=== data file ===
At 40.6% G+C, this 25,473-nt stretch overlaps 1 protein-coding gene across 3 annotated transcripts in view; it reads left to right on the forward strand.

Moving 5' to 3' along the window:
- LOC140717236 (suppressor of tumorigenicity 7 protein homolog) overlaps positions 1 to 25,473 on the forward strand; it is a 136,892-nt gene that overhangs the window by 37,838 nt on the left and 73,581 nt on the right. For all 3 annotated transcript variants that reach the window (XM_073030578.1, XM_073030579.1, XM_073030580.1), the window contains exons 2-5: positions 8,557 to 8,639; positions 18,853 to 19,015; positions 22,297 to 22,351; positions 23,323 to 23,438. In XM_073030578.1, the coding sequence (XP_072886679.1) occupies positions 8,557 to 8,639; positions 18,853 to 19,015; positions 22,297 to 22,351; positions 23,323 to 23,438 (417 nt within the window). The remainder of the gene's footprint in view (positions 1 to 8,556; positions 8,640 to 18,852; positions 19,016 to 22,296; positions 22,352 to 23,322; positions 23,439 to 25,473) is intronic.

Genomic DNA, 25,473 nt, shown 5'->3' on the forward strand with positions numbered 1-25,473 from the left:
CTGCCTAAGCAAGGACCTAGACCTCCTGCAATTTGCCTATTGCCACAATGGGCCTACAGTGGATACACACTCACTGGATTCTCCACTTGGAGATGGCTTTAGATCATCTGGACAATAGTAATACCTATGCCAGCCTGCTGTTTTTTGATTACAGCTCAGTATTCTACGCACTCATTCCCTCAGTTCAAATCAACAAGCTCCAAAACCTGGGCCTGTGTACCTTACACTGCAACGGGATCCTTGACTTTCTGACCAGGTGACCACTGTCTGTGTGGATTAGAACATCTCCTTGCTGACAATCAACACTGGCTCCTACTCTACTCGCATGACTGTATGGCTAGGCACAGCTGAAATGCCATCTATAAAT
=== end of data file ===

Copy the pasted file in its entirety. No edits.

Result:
At 40.6% G+C, this 25,473-nt stretch overlaps 1 protein-coding gene across 3 annotated transcripts in view; it reads left to right on the forward strand.

Moving 5' to 3' along the window:
- LOC140717236 (suppressor of tumorigenicity 7 protein homolog) overlaps positions 1 to 25,473 on the forward strand; it is a 136,892-nt gene that overhangs the window by 37,838 nt on the left and 73,581 nt on the right. For all 3 annotated transcript variants that reach the window (XM_073030578.1, XM_073030579.1, XM_073030580.1), the window contains exons 2-5: positions 8,557 to 8,639; positions 18,853 to 19,015; positions 22,297 to 22,351; positions 23,323 to 23,438. In XM_073030578.1, the coding sequence (XP_072886679.1) occupies positions 8,557 to 8,639; positions 18,853 to 19,015; positions 22,297 to 22,351; positions 23,323 to 23,438 (417 nt within the window). The remainder of the gene's footprint in view (positions 1 to 8,556; positions 8,640 to 18,852; positions 19,016 to 22,296; positions 22,352 to 23,322; positions 23,439 to 25,473) is intronic.

Genomic DNA, 25,473 nt, shown 5'->3' on the forward strand with positions numbered 1-25,473 from the left:
CTGCCTAAGCAAGGACCTAGACCTCCTGCAATTTGCCTATTGCCACAATGGGCCTACAGTGGATACACACTCACTGGATTCTCCACTTGGAGATGGCTTTAGATCATCTGGACAATAGTAATACCTATGCCAGCCTGCTGTTTTTTGATTACAGCTCAGTATTCTACGCACTCATTCCCTCAGTTCAAATCAACAAGCTCCAAAACCTGGGCCTGTGTACCTTACACTGCAACGGGATCCTTGACTTTCTGACCAGGTGACCACTGTCTGTGTGGATTAGAACATCTCCTTGCTGACAATCAACACTGGCTCCTACTCTACTCGCATGACTGTATGGCTAGGCACAGCTGAAATGCCATCTATAAAT